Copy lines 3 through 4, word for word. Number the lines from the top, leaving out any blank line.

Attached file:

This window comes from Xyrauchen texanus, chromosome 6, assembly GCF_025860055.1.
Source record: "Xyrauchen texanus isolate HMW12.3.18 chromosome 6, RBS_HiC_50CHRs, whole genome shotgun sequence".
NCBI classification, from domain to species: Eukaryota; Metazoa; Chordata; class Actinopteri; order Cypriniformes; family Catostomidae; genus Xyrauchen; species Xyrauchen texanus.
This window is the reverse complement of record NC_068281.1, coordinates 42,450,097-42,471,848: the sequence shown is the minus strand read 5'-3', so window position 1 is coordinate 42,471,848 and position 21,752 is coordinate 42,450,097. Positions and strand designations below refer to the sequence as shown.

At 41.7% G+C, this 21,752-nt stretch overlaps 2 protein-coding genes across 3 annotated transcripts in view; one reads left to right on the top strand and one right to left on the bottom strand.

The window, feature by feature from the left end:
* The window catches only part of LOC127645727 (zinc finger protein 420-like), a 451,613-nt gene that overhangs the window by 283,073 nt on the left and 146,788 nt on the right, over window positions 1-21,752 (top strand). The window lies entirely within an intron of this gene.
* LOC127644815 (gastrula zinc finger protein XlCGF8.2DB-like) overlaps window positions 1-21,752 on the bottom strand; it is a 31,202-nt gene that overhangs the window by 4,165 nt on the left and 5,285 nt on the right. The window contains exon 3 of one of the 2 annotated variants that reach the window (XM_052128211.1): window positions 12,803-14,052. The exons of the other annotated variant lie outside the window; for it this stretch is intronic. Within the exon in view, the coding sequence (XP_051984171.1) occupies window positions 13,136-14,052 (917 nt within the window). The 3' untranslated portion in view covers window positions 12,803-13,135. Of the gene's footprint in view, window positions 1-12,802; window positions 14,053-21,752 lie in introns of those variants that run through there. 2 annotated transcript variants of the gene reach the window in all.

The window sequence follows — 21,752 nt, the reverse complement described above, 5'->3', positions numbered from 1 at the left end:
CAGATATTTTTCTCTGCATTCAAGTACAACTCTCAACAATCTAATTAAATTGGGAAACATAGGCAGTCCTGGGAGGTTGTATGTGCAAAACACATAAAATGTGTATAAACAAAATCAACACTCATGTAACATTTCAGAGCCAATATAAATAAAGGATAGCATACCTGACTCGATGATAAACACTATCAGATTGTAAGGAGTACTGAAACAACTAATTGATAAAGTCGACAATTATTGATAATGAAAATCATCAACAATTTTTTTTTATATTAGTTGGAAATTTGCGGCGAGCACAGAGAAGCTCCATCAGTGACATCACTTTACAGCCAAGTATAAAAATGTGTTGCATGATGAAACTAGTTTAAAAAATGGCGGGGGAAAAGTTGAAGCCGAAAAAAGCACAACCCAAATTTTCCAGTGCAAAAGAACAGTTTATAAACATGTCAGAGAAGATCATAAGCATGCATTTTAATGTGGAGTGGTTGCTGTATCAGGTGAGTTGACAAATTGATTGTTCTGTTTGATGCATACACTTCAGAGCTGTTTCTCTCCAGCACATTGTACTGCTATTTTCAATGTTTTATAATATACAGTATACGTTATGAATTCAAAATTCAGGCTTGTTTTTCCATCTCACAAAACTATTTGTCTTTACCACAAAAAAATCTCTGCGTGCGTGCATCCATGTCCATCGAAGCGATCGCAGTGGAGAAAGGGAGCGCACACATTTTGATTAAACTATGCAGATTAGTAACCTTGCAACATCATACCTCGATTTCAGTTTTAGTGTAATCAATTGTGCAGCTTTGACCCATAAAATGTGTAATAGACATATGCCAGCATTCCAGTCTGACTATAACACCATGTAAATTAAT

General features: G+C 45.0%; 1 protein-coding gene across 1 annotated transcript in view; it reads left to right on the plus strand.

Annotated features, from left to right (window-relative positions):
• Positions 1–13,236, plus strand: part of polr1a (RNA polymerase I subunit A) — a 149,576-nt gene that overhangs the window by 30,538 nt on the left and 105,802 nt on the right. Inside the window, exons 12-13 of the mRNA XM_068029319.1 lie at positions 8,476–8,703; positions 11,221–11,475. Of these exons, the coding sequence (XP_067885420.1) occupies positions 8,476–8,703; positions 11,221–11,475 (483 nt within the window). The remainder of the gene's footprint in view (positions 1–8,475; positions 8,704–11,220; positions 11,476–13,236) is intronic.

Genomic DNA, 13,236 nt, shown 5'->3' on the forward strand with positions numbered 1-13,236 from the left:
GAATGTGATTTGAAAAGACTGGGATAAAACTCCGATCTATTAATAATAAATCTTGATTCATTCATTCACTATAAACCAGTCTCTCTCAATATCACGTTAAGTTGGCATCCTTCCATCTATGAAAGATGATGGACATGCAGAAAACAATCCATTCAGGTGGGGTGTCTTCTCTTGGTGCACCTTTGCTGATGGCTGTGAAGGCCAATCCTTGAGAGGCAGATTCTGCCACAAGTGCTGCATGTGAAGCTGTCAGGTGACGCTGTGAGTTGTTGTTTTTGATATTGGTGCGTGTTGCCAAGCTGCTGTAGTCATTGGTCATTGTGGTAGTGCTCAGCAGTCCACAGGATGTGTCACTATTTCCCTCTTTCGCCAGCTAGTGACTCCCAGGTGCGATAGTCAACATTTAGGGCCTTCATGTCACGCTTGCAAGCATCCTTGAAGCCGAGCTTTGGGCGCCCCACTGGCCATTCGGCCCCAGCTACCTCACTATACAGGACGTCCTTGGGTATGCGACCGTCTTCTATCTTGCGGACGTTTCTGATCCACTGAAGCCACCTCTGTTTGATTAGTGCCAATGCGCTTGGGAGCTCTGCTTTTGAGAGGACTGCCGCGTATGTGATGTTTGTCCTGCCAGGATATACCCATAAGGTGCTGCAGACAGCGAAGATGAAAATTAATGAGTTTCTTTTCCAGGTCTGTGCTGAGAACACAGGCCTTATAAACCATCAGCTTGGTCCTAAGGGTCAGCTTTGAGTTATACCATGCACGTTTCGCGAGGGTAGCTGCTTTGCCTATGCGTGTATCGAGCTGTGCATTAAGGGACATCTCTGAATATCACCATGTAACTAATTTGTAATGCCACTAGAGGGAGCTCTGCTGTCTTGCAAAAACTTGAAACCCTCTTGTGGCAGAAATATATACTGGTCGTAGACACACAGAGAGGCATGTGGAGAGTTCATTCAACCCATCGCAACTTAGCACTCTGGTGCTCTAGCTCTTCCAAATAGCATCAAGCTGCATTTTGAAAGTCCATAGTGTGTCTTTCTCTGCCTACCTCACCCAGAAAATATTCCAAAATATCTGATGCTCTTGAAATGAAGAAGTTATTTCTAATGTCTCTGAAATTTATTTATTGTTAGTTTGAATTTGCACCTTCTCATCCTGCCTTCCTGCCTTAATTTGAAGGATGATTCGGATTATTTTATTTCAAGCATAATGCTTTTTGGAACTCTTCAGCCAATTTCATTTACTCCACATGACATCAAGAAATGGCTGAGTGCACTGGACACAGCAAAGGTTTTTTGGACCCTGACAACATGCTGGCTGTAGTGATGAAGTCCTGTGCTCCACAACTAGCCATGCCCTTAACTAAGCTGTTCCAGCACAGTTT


NCBI classification, from domain to species: Eukaryota; Metazoa; Chordata; class Actinopteri; order Cypriniformes; family Catostomidae; genus Xyrauchen; species Xyrauchen texanus.
This window is the reverse complement of record NC_068281.1, coordinates 42,450,097-42,471,848: the sequence shown is the minus strand read 5'-3', so window position 1 is coordinate 42,471,848 and position 21,752 is coordinate 42,450,097. Positions and strand designations below refer to the sequence as shown.